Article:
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Public Health Nutr. 2002 Jun;5(3):397-404.

Food security in the Baltic Republics.

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European Centre on Health of Societies in Transition, London School of Hygiene and Tropical Medicine, Keppel Street, London WC1E 7HT, UK.



Food insecurity has become an important issue in many countries of the former Soviet Union following the transition to a market economy. This study examined three aspects of food security in the Baltic Republics: reasons for choosing foods; level of dependence on home-grown or raised foods; and use of home-grown vegetables.


Cross-sectional surveys.


Data from surveys conducted in Estonia, Latvia and Lithuania in the summer of 1997 were used to describe the three aspects of food security and their socio-economic correlates (using descriptive statistics and logistic regression).


Representative samples of adults were selected in each country (Estonia, Latvia, Lithuania, ).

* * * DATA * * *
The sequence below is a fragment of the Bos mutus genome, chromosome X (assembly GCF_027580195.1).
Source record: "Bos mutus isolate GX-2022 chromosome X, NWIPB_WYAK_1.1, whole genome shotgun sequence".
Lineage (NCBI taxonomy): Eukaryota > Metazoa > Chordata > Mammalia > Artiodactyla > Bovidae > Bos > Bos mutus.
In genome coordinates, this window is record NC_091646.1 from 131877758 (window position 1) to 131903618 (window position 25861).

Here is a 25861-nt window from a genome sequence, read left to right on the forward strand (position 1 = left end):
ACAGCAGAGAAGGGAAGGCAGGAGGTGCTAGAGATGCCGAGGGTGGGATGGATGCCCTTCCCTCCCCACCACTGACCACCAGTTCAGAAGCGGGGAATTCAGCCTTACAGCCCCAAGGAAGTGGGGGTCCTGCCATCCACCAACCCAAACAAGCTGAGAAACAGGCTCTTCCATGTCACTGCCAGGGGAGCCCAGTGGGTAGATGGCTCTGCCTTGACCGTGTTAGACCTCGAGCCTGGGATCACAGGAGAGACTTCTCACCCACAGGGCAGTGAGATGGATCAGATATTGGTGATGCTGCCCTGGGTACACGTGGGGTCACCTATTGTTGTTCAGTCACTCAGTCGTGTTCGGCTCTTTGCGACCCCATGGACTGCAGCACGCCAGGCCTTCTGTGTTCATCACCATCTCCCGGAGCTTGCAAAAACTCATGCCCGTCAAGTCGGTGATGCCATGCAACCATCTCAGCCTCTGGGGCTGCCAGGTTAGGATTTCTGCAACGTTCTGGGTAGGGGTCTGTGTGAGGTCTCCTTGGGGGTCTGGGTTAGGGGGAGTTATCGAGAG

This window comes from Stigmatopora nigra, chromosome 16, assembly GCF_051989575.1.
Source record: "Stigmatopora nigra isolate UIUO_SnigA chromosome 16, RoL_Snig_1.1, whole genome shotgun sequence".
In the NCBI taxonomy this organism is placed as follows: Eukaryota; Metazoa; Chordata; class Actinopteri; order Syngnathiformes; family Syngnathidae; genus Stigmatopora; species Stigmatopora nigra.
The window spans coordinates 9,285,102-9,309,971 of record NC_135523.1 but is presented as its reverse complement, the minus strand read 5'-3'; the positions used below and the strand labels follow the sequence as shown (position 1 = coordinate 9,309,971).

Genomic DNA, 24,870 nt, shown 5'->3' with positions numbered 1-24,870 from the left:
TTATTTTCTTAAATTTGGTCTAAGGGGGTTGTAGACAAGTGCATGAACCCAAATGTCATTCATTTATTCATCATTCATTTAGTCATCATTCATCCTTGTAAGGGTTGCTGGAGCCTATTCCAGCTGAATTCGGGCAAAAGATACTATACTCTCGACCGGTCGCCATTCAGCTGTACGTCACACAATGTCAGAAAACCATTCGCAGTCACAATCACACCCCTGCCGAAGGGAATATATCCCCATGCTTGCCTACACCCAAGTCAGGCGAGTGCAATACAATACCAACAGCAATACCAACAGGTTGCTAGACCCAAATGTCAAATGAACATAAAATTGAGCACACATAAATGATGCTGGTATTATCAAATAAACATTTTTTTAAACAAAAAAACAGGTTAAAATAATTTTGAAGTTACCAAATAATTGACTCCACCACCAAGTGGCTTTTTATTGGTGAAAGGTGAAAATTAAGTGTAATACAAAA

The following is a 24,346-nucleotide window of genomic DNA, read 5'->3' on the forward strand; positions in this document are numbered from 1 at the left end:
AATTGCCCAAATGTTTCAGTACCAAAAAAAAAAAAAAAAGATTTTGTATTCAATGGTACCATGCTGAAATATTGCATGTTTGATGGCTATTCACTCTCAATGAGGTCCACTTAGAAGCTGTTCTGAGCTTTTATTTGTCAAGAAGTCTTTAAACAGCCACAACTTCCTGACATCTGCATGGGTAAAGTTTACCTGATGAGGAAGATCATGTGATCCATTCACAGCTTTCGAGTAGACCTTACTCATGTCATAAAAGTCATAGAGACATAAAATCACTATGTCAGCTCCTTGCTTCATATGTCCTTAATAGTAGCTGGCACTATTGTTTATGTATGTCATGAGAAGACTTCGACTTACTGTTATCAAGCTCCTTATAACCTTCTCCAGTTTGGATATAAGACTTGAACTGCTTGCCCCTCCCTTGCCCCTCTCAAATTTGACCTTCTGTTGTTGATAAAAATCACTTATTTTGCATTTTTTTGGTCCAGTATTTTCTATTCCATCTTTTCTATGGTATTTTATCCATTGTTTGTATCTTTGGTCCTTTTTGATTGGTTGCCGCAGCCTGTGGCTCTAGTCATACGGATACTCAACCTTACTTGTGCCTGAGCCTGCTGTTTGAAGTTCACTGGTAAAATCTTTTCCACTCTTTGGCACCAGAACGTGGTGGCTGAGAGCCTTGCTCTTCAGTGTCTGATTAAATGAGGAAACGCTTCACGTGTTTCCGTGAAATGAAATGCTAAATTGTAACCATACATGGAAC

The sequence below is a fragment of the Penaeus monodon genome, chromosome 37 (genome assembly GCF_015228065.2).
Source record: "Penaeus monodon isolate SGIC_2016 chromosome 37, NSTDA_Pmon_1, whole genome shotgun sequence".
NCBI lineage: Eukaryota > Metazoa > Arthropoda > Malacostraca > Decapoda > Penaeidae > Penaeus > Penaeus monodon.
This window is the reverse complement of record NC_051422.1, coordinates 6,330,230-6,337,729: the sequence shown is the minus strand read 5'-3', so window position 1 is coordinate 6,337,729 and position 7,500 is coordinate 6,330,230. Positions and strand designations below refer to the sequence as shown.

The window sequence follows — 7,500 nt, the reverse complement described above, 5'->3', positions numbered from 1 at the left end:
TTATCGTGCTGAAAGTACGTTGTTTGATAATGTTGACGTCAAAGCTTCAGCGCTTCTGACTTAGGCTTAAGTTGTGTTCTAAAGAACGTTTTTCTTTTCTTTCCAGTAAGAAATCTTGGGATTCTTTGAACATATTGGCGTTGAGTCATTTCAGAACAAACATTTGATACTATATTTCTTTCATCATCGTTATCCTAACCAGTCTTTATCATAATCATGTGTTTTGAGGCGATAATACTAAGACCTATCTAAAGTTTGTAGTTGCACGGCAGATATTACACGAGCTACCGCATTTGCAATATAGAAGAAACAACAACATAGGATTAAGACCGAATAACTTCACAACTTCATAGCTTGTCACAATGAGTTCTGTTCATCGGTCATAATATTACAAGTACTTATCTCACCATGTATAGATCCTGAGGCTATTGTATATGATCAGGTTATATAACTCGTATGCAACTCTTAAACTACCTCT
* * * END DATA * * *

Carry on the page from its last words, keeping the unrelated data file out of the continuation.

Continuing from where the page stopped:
Cost was the most commonly reported reason for choosing foods, particularly in Lithuania (67%) and Latvia (60%) (Estonia 41%), and especially among people with lower income levels. In each country, large proportions of respondents depended partially or entirely on home-grown or raised foods (Latvia 47%, Lithuania 42%, Estonia 32%) or used home-grown vegetables frequently (Lithuania 66%, Latvia 53%, Estonia 29%); this was particularly the case in rural areas.


The issue of food security needs to be examined further in the Baltic Republics and other transitional economies as increased access to safe, healthy foods for all could help improve dietary intake and reduce the high mortality from non-communicable diseases. Access to affordable, high-quality fresh foods by different social groups should be monitored and the potential contribution of home-grown and raised foods to reduce food poverty should be explored further.

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